Toronto Star

Confrontin­g the gaps in sexuality and disability

Youth say it’s time doctors and educators stop acting like sexual health and disabiliti­es are mutually exclusive


Effie Biliris and her boyfriend, Ryan Shannan, were friends for years before they decided to jump into a romantic relationsh­ip.

Biliris remembers years ago heading home from a group meeting she and Ryan were both part of — they got on the same bus, got off at the same stop, and realized for the first time they were neighbours. Now, they’re more than two years strong.

Living within a kilometre of each other, they’ve spent most of the pandemic together, listening to music, hanging out by the water and spending time outside.

“‘What took you so long,’ ” Biliris laughs, rememberin­g what her friends and family said when the pair finally got together.

But Biliris has rarely seen the same kind of support for relationsh­ips among people with disabiliti­es in the able-bodied world. She lives with cerebral palsy and hearing loss, and Shannan has cerebral palsy and uses a mobility device.

Conversati­ons about relationsh­ips within this community are few.

And when it comes to sexual health and exploring sexuality in health-care settings, Biliris says the lack of considerat­ion for people who have disabiliti­es has an even bigger impact.

“Sexuality in health care is not talked about whatsoever unless you bring it up personally,” Biliris told the Star. But some patients may not know how to broach the conversati­on, so it’s important for doctors to be proactive with

both youth and adult patients, she says.

Sexual health, Biliris said, is “still a part of health.”

“It’s just as important as physical health, as mental health,” she said. “Sexual health is a thing that is natural for people and doctors should not shy away from it.”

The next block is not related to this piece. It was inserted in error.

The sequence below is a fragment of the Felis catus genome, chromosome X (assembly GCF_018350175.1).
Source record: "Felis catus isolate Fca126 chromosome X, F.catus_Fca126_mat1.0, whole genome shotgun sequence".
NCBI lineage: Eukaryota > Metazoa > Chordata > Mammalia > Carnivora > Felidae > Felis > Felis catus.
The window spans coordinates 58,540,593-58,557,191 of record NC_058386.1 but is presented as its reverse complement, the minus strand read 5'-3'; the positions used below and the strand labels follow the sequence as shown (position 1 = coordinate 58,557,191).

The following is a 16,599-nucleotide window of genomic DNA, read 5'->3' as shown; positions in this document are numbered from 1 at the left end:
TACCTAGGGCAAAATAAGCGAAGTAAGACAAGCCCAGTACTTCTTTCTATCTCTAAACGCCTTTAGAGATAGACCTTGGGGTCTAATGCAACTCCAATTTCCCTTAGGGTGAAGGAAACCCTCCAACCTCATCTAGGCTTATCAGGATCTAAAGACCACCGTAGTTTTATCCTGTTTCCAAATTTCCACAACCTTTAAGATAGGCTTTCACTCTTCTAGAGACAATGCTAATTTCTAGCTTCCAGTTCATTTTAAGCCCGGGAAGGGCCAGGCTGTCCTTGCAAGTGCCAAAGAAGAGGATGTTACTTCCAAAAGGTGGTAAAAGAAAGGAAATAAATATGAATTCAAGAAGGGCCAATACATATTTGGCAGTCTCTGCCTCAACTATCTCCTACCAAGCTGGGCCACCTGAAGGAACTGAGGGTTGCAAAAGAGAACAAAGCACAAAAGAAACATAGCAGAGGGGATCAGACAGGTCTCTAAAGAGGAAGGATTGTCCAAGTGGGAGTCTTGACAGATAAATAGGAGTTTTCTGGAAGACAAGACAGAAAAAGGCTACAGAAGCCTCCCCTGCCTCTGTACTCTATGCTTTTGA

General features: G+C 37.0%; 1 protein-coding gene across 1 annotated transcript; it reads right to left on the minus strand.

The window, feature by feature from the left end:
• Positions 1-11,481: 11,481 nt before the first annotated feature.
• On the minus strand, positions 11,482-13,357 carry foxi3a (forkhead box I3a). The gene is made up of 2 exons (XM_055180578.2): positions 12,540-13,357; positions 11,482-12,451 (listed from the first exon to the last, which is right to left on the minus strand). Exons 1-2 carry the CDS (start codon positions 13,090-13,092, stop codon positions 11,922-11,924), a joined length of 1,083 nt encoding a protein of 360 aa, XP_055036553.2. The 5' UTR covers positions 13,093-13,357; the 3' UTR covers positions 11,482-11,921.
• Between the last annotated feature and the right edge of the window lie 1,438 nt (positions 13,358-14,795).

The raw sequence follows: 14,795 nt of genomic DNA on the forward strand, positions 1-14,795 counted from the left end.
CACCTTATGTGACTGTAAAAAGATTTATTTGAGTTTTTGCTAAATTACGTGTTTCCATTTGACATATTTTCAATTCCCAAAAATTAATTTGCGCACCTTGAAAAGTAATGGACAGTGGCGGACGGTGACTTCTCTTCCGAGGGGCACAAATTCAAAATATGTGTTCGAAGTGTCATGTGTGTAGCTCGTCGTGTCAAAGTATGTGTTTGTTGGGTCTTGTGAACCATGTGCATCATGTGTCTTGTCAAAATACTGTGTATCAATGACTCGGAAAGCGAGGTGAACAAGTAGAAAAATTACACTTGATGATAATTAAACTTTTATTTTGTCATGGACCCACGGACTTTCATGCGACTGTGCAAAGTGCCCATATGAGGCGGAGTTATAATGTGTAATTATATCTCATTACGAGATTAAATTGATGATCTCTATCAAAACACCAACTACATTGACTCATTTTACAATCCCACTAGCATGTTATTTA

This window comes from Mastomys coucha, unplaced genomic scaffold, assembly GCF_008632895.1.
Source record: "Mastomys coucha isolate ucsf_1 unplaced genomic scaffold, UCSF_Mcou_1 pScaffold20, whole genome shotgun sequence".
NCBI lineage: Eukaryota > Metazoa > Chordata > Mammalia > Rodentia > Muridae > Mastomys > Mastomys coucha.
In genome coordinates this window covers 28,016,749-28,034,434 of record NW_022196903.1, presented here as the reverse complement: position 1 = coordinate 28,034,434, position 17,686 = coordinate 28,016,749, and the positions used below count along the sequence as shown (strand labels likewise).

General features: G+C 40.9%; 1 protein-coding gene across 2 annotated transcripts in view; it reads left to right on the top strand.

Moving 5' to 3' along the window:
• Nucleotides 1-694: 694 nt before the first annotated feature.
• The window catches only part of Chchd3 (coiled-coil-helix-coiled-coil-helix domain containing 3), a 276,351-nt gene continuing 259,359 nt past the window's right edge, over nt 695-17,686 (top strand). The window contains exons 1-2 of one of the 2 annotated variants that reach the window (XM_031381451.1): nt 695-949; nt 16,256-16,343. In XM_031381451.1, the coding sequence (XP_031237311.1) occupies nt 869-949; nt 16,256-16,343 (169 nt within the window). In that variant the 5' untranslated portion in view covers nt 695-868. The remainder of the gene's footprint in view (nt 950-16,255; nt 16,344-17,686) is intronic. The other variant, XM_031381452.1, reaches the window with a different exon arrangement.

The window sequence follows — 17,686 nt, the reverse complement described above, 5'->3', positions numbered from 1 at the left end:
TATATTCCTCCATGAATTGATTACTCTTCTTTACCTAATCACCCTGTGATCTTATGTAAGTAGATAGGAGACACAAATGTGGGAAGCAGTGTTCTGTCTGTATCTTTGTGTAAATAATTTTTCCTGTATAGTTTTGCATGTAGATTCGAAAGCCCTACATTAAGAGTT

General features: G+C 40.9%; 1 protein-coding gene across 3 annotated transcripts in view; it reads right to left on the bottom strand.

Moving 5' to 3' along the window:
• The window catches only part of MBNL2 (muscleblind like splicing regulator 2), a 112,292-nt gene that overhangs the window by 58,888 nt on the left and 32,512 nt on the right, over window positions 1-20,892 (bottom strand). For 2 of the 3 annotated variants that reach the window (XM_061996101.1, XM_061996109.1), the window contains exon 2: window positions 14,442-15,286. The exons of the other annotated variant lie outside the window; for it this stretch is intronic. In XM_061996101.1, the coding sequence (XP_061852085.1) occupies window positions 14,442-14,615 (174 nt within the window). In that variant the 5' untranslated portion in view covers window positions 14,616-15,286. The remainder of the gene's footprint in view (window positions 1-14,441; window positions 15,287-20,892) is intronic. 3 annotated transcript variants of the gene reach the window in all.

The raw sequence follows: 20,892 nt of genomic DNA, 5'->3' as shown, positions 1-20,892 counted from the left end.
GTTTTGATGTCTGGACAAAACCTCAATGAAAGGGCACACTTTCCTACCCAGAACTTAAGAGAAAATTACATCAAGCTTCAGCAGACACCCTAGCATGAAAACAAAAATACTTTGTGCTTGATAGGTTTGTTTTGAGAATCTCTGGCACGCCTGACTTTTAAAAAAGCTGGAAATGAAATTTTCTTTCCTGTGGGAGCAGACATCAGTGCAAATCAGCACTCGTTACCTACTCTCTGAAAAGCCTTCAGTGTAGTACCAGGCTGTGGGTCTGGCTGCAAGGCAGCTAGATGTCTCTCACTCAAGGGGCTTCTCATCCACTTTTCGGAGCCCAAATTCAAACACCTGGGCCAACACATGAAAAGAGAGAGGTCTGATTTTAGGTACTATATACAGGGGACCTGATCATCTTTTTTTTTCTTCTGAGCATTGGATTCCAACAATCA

Biliris, 29, created an art piece for a digital exhibition called “Illuminati­ng,” which features young adults living with disabiliti­es in Toronto sharing how they’ve navigated their sexuality in health-care settings.

The exhibition is online now and was organized by Holland Bloorview Kids Rehabilita­tion Hospital, in an effort to confront the gaps in sexuality and disability. Youth were able to take photos that were later stylized into digital art, and contribute statements about what sexuality means to them.

A senior scientist at the hospital, Amy McPherson, worked to co-ordinate the show with fellow scientist Fiona Moola.

McPherson said, while conversati­ons about sex with youth are tricky for many “we tend to talk even less to youth with disabiliti­es about sexuality.”

In her research on health and wellness among youth with disabiliti­es, McPherson has heard multiple stories of them “being asked to leave sex-ed classes in high school because it doesn’t apply to them.”

“People don’t think that youth with a disability can be sexual beings, I think,” she said. “I think they have a very narrow view of what sex is and what a body who has sex looks like.”

Ignoring these conversati­ons totally means a lot of agency gets lost, as well as education about consent. This can be particular­ly harmful considerin­g people with disabiliti­es are more likely to be victims of sexual assault. A 2018 investigat­ion by NPR found that in the U.S., people with intellectu­al disabiliti­es were seven times more likely to be victims of sexual assault than those without.

When it comes to talking about sexuality with youth McPherson says there are ways to have age-appropriat­e conversati­ons about it from birth.